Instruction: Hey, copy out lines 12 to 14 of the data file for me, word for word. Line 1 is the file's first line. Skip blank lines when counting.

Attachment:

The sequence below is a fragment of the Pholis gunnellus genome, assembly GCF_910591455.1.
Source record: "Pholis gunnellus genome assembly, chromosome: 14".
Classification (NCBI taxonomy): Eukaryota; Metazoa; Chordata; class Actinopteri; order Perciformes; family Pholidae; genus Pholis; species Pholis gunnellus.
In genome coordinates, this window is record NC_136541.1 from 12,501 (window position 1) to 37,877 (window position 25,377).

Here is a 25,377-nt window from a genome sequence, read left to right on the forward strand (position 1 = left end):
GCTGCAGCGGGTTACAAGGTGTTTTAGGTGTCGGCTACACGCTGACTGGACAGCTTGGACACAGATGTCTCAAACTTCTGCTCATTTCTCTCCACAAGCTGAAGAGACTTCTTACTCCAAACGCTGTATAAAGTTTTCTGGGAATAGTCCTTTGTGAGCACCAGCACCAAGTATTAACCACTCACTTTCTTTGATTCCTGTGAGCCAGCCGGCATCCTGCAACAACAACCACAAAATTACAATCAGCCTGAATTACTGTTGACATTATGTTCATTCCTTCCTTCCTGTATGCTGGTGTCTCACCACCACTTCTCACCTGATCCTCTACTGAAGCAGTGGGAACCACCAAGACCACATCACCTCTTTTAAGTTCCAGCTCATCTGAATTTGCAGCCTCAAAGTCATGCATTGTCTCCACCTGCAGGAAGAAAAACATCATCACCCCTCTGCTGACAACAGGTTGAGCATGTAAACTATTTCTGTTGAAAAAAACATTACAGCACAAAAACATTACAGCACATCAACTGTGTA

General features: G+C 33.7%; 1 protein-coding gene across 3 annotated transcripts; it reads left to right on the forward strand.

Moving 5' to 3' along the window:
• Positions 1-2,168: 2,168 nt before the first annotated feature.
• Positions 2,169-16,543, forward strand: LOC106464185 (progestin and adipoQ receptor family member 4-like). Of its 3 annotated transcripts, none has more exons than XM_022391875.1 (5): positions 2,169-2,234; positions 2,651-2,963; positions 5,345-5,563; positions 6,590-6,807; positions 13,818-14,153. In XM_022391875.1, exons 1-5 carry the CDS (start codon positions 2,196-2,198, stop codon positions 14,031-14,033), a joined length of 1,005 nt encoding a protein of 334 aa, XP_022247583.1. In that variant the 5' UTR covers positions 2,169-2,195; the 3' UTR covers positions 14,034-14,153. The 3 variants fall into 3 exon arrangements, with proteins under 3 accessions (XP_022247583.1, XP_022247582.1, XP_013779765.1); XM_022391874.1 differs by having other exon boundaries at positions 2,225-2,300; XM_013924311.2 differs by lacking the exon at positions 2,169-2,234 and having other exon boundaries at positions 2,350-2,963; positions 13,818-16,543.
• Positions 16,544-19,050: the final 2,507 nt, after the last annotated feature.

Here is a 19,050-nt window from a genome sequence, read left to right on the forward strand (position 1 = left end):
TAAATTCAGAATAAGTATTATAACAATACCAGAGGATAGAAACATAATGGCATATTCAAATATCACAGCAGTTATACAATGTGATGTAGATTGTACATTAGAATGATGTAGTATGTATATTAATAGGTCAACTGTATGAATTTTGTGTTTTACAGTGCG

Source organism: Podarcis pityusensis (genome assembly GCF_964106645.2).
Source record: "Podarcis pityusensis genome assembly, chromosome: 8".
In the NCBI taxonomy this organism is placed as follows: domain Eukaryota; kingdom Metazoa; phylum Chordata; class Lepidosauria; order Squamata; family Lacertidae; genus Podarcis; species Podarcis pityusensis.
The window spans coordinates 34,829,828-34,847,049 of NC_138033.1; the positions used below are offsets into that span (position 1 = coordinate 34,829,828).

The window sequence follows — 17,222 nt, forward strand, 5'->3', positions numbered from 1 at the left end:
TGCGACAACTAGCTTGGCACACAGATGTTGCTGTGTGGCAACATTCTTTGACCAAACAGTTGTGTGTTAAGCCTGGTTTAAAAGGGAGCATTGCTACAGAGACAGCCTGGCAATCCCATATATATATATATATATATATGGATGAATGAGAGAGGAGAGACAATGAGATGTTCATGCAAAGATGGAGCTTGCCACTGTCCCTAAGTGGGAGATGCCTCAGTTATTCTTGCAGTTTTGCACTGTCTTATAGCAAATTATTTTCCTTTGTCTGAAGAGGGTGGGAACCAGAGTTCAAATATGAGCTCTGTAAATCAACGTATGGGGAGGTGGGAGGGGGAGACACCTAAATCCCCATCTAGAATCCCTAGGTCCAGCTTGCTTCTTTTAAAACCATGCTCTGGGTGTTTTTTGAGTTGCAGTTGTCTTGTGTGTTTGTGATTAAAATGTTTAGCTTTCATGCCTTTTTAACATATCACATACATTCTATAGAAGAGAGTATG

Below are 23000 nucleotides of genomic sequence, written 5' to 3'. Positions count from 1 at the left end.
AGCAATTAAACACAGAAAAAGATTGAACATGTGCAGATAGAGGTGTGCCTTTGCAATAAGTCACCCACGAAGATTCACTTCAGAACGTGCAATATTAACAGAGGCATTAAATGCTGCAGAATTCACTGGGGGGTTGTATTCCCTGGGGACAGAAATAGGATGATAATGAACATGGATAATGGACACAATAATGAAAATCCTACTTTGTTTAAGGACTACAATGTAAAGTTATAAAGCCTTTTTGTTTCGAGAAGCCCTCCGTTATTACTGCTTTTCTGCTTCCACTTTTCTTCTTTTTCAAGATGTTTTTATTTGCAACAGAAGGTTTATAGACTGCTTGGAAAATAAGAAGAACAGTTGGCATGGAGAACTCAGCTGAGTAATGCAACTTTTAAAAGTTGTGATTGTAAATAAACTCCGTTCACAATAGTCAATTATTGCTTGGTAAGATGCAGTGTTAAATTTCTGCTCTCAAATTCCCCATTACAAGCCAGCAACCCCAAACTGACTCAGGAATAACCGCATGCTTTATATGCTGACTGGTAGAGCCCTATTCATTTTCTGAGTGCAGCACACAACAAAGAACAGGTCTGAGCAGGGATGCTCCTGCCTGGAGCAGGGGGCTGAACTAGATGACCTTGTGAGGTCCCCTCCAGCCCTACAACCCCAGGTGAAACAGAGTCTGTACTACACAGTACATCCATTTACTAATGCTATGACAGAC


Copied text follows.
Here is a 19,050-nt window from a genome sequence, read left to right on the forward strand (position 1 = left end):
TAAATTCAGAATAAGTATTATAACAATACCAGAGGATAGAAACATAATGGCATATTCAAATATCACAGCAGTTATACAATGTGATGTAGATTGTACATTAGAATGATGTAGTATGTATATTAATAGGTCAACTGTATGAATTTTGTGTTTTACAGTGCG

Source organism: Podarcis pityusensis (genome assembly GCF_964106645.2).